The Perception of Women in International Business
As a woman in business, you may need to be prepared for culture-specific expectations and practices in business situations. Understanding cross-cultural differences and having an understanding of cross-cultural communication will definitely further career goals. Building close business relationships with people from other cultures might often be more difficult than it is for male colleagues. There are ways to build these relationships and prove yourself as a trustworthy and respected professional that will often need to differ from how males accomplish this. Continue reading
The July/August issue of CPA Magazine features a story about narcissists in the workplace, and how to function effectively with (or despite) them, no matter whether they are your co-workers or your boss. Yours truly was honoured to be interviewed as an expert source. Not just an expert source though as I come by some of this knowledge first-hand. Back in the 1990’s, I (barely) survived an egomaniacal boss and I live to tell the tale!
Narcissism isn’t just confined to the political arena
In recent months, the popular press has been all abuzz about a certain narcissist (no name needed) in international politics. But unfortunately, Continue reading
Back in mid-April, I started a series of video tips on long-distance leadership, giving you one each week. Last week’s strategy was to remember to praise your staff regularly. I am planning a new series of tips to start shortly, so this week’s tip will be the final one (at least for now) in this sequence. Today’s idea: don’t forget about career planning for your remote employees.
Career planning is just as important for remote employees as it is for those in the office
When you have staff that work from a distance, it’s easy to fall into the trap of thinking – “why mess with things if they’re going well?” But just like the people who are down the hall from you, your off-site employees have goals and aspirations. And exceptional long-distance leadership means that you have to help them make progress on their goals for growth and advancement. Even it means that you’ll have to lose them to elsewhere in your organization. Continue reading
Last week’s tip for being a more effective leader if some or all of your direct reports are off-site employees was to establish common working hours for at least a fraction of the day. In our continuing series, today’s idea is to set standards for responding to voice mail and email.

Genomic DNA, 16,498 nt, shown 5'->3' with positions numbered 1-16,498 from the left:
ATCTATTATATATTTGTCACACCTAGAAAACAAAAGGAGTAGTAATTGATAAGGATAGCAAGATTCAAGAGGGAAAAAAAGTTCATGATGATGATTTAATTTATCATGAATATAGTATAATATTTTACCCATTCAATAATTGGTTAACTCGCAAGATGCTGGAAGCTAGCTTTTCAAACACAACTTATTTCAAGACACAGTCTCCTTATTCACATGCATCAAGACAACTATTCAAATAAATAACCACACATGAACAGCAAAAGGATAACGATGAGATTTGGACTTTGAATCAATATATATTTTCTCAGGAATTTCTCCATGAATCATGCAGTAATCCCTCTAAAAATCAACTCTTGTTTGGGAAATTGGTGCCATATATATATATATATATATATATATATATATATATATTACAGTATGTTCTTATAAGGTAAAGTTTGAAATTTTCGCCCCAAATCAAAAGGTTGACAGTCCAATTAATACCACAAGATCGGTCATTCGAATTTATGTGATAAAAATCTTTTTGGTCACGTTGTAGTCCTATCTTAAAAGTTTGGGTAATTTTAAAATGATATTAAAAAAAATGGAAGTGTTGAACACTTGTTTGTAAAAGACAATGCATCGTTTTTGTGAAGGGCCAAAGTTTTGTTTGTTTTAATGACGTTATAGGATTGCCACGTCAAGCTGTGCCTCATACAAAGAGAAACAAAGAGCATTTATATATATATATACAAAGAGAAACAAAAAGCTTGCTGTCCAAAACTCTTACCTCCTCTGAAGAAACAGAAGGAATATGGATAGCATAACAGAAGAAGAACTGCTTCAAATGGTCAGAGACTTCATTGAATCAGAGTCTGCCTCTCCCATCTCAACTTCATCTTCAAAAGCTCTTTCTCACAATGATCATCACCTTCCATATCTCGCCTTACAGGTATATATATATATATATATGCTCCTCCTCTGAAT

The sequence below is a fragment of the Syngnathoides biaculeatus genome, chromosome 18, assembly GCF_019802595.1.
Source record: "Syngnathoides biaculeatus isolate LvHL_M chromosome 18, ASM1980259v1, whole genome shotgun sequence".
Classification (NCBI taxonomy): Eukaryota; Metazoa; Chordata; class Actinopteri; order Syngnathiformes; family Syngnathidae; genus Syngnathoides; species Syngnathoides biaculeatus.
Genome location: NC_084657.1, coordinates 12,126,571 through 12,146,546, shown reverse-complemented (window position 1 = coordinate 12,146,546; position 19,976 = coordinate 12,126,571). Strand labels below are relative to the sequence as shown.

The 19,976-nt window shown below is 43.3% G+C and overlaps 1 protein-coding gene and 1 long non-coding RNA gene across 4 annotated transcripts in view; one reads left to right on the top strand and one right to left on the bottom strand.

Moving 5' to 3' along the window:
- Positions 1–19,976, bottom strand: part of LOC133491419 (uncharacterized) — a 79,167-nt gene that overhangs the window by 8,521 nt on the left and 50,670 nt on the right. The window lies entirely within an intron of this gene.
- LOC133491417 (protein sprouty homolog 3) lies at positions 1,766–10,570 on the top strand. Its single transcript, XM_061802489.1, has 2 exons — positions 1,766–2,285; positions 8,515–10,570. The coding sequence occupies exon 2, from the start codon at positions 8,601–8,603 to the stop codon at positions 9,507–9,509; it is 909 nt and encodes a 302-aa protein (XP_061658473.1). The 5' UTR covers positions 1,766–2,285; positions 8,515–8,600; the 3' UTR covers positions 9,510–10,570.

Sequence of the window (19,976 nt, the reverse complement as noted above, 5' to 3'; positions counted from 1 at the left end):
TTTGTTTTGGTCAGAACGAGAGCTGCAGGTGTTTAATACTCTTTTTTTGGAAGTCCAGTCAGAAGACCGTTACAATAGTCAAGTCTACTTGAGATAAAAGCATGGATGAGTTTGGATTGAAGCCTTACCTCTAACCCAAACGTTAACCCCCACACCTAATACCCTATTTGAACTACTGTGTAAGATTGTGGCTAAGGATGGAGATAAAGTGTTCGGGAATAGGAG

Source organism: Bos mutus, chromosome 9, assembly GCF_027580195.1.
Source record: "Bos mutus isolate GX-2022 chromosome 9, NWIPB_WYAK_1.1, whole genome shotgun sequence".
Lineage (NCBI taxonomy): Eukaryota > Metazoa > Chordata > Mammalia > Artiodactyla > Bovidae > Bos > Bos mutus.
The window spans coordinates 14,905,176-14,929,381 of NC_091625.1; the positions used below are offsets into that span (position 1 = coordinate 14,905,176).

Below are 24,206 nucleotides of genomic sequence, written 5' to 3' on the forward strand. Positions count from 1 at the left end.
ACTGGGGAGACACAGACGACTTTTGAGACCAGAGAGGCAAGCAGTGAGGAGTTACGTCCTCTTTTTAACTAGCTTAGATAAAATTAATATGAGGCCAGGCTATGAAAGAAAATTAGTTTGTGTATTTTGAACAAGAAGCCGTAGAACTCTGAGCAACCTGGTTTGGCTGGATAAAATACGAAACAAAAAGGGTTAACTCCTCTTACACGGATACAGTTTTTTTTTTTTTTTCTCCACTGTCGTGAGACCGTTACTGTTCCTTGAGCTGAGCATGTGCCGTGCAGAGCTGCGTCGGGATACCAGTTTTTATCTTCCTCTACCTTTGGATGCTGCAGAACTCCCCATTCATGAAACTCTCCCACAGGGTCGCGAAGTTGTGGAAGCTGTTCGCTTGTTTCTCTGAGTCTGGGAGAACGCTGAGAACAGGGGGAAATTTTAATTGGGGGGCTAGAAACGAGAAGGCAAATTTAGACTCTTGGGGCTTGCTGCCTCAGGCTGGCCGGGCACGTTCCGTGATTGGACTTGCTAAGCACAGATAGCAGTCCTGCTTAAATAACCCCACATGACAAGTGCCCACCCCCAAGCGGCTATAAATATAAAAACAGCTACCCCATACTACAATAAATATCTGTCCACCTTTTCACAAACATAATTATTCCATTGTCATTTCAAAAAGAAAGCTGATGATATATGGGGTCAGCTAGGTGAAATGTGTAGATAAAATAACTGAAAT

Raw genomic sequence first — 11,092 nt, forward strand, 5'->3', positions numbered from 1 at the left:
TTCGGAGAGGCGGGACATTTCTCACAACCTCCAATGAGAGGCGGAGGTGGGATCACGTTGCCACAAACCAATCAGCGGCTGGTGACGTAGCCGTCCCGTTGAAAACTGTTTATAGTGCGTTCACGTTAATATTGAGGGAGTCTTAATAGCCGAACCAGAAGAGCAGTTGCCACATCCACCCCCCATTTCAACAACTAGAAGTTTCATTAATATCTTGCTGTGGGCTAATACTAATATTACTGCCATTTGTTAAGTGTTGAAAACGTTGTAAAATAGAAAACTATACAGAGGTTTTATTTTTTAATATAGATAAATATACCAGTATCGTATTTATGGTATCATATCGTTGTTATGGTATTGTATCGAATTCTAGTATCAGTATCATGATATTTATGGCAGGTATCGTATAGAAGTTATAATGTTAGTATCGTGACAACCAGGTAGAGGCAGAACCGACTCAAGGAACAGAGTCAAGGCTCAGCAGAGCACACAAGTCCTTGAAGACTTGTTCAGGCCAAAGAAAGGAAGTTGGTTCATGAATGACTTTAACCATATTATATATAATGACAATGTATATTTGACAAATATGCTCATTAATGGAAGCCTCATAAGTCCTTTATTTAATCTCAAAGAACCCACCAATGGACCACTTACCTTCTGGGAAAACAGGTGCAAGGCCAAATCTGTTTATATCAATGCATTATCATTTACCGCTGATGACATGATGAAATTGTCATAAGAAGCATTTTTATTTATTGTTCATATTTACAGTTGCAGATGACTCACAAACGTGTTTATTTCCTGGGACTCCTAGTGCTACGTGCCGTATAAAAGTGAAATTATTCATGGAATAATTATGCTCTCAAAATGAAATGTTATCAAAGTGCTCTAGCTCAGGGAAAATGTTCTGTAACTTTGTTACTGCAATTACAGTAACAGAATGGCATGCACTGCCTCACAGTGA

Set standards for response times to voice mail and email
One of the most common complaints voiced by off-site employees is that they feel like communication is more difficult as they lose touch with their peers. When you’re working virtually, maintaining connections is not as easy as just getting up and walking down the hall to confer with your colleagues. Which means that there is a much greater reliance on the telephone and on email. But there’s nothing worse to employees than when they leave a voice mail or send an email to someone in the department which then gets sucked up into the giant cyberspace abyss, never to be heard from again. Continue reading
In today’s blog post, I’m back once again with another tip on how to work more effectively as a leader of off-site employees. Last week’s advice was to be thoughtful about the communication medium you use. This week’s tip is to establish common work hours for at least a fraction of the day.
Establish a common core time when all staff are available to each other
Think about establishing common work hours for at least a fraction of the day. Granted, one of the great benefits for off-site employees is that they can work flexible schedules, but if you don’t establish at least a common core when everyone can be sure to reach one another, then collaboration can become very difficult. Continue reading